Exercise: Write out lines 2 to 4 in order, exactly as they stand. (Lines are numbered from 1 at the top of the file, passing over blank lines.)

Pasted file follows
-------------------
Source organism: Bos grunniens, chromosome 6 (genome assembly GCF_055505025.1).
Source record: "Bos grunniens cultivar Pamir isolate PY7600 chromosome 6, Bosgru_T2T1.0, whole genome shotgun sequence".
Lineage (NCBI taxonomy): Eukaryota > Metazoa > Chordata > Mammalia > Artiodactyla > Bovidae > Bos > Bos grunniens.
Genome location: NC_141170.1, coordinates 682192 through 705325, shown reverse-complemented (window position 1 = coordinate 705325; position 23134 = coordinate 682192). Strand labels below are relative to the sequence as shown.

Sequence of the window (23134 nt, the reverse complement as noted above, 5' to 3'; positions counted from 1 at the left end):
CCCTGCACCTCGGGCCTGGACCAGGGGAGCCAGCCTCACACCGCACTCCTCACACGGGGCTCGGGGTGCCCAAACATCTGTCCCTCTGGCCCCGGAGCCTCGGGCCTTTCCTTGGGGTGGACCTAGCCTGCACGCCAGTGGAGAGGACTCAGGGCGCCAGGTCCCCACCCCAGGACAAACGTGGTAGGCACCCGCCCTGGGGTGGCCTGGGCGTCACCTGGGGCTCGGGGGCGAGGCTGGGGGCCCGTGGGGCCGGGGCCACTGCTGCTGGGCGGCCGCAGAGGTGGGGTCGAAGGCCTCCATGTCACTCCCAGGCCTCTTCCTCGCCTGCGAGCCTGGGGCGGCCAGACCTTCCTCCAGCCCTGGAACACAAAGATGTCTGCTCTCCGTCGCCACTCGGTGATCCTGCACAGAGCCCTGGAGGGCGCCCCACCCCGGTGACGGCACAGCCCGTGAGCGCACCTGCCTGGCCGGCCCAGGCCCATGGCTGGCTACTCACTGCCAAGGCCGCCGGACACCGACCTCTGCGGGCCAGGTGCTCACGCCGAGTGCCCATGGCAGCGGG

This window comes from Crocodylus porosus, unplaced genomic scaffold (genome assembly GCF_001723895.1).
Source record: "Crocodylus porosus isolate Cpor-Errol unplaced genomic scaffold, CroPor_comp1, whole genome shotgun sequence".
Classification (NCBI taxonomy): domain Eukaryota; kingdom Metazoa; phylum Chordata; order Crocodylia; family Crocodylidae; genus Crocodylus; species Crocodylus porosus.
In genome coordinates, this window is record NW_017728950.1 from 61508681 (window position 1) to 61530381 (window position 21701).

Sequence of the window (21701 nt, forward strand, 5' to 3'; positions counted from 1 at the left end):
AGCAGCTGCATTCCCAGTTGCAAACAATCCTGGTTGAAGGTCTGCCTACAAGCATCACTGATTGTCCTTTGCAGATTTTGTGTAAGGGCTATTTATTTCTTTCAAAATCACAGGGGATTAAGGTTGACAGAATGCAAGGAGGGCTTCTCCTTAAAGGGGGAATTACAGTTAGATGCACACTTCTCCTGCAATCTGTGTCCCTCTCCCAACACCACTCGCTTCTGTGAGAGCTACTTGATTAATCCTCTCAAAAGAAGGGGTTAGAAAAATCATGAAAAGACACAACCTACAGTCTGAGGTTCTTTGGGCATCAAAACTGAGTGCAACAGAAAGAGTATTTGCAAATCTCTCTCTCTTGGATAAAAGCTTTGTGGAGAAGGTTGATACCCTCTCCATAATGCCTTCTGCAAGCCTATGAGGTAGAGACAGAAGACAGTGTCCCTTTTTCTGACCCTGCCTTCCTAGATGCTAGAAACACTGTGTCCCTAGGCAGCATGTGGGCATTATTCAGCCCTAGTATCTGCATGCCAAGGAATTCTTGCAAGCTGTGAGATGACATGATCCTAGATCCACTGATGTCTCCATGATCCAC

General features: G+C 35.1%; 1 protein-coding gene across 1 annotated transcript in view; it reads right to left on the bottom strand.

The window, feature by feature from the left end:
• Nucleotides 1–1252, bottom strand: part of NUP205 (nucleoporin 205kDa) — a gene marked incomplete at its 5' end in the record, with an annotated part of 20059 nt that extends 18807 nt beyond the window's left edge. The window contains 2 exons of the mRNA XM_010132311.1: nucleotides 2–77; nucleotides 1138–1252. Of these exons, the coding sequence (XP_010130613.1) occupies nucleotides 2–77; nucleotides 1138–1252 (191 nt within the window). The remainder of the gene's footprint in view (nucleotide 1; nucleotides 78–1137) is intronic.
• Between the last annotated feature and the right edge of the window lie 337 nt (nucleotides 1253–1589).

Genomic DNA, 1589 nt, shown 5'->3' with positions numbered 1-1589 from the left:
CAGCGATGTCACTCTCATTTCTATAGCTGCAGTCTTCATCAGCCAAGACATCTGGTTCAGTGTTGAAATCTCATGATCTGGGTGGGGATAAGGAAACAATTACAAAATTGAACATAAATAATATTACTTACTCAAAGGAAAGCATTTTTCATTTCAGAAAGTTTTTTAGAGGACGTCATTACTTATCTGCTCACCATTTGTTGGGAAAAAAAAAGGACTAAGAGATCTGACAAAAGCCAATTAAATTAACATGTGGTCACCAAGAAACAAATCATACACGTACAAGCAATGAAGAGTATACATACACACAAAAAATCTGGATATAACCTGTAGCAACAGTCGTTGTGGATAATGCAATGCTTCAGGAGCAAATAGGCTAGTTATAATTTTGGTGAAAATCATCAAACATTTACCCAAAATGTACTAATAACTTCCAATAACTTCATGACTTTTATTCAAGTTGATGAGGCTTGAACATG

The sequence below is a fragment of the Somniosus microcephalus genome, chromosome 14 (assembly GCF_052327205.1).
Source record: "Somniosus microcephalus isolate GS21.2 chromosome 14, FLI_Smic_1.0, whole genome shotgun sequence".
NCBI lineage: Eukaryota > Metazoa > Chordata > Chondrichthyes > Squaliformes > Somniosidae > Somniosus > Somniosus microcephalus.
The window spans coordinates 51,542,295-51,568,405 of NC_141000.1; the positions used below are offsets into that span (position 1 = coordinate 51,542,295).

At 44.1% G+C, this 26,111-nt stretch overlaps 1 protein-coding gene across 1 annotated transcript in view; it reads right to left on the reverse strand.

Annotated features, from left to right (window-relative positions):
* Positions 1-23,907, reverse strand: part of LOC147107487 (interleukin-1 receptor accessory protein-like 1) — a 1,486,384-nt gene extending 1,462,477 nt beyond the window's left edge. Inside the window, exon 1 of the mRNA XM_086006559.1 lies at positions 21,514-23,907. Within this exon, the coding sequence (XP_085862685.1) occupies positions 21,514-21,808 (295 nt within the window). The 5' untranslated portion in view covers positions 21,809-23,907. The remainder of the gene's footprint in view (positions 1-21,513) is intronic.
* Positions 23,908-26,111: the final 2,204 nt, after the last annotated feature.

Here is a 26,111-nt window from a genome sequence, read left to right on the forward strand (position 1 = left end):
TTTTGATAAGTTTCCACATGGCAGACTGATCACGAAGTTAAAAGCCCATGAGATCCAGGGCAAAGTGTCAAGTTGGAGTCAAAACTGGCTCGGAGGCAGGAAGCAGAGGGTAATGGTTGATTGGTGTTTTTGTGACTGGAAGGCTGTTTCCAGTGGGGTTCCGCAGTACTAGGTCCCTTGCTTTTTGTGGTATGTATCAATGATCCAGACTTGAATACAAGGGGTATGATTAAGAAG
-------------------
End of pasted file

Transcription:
Source record: "Bos grunniens cultivar Pamir isolate PY7600 chromosome 6, Bosgru_T2T1.0, whole genome shotgun sequence".
Lineage (NCBI taxonomy): Eukaryota > Metazoa > Chordata > Mammalia > Artiodactyla > Bovidae > Bos > Bos grunniens.
Genome location: NC_141170.1, coordinates 682192 through 705325, shown reverse-complemented (window position 1 = coordinate 705325; position 23134 = coordinate 682192). Strand labels below are relative to the sequence as shown.